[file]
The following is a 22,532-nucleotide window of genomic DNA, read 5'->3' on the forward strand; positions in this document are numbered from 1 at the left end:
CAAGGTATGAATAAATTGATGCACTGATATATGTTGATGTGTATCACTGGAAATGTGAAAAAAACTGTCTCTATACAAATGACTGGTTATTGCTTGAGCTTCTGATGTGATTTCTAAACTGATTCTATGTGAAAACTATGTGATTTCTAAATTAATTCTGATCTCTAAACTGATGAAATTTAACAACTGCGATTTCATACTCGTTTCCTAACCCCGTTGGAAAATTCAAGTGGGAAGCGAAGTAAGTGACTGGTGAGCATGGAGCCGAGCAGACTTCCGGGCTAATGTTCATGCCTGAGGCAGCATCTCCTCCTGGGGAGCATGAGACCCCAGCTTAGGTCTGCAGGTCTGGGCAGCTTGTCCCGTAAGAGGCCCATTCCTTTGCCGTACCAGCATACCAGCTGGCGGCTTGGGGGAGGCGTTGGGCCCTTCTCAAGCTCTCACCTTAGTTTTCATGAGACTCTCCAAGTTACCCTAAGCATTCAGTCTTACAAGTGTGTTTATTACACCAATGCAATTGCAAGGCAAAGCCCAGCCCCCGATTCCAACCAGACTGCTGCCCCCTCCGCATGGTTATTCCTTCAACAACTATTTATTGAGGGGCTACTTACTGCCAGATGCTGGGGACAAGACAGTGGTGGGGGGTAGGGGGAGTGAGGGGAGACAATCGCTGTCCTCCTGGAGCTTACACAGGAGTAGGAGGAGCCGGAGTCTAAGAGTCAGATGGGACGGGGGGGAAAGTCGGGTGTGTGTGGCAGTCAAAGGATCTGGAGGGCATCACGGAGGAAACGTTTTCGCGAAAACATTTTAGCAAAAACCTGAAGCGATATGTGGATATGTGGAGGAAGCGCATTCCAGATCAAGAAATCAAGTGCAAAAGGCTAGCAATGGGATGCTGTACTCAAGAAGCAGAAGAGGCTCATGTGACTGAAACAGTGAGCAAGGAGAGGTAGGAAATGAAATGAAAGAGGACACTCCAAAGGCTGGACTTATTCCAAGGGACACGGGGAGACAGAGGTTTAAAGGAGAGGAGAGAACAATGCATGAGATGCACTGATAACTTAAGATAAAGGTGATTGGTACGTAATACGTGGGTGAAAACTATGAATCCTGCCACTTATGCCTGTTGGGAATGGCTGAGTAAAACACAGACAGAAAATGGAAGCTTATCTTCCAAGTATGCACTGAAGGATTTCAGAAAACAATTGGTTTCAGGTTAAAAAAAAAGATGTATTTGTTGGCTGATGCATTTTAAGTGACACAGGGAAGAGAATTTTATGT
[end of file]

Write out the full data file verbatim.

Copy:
The following is a 22,532-nucleotide window of genomic DNA, read 5'->3' on the forward strand; positions in this document are numbered from 1 at the left end:
CAAGGTATGAATAAATTGATGCACTGATATATGTTGATGTGTATCACTGGAAATGTGAAAAAAACTGTCTCTATACAAATGACTGGTTATTGCTTGAGCTTCTGATGTGATTTCTAAACTGATTCTATGTGAAAACTATGTGATTTCTAAATTAATTCTGATCTCTAAACTGATGAAATTTAACAACTGCGATTTCATACTCGTTTCCTAACCCCGTTGGAAAATTCAAGTGGGAAGCGAAGTAAGTGACTGGTGAGCATGGAGCCGAGCAGACTTCCGGGCTAATGTTCATGCCTGAGGCAGCATCTCCTCCTGGGGAGCATGAGACCCCAGCTTAGGTCTGCAGGTCTGGGCAGCTTGTCCCGTAAGAGGCCCATTCCTTTGCCGTACCAGCATACCAGCTGGCGGCTTGGGGGAGGCGTTGGGCCCTTCTCAAGCTCTCACCTTAGTTTTCATGAGACTCTCCAAGTTACCCTAAGCATTCAGTCTTACAAGTGTGTTTATTACACCAATGCAATTGCAAGGCAAAGCCCAGCCCCCGATTCCAACCAGACTGCTGCCCCCTCCGCATGGTTATTCCTTCAACAACTATTTATTGAGGGGCTACTTACTGCCAGATGCTGGGGACAAGACAGTGGTGGGGGGTAGGGGGAGTGAGGGGAGACAATCGCTGTCCTCCTGGAGCTTACACAGGAGTAGGAGGAGCCGGAGTCTAAGAGTCAGATGGGACGGGGGGGAAAGTCGGGTGTGTGTGGCAGTCAAAGGATCTGGAGGGCATCACGGAGGAAACGTTTTCGCGAAAACATTTTAGCAAAAACCTGAAGCGATATGTGGATATGTGGAGGAAGCGCATTCCAGATCAAGAAATCAAGTGCAAAAGGCTAGCAATGGGATGCTGTACTCAAGAAGCAGAAGAGGCTCATGTGACTGAAACAGTGAGCAAGGAGAGGTAGGAAATGAAATGAAAGAGGACACTCCAAAGGCTGGACTTATTCCAAGGGACACGGGGAGACAGAGGTTTAAAGGAGAGGAGAGAACAATGCATGAGATGCACTGATAACTTAAGATAAAGGTGATTGGTACGTAATACGTGGGTGAAAACTATGAATCCTGCCACTTATGCCTGTTGGGAATGGCTGAGTAAAACACAGACAGAAAATGGAAGCTTATCTTCCAAGTATGCACTGAAGGATTTCAGAAAACAATTGGTTTCAGGTTAAAAAAAAAGATGTATTTGTTGGCTGATGCATTTTAAGTGACACAGGGAAGAGAATTTTATGT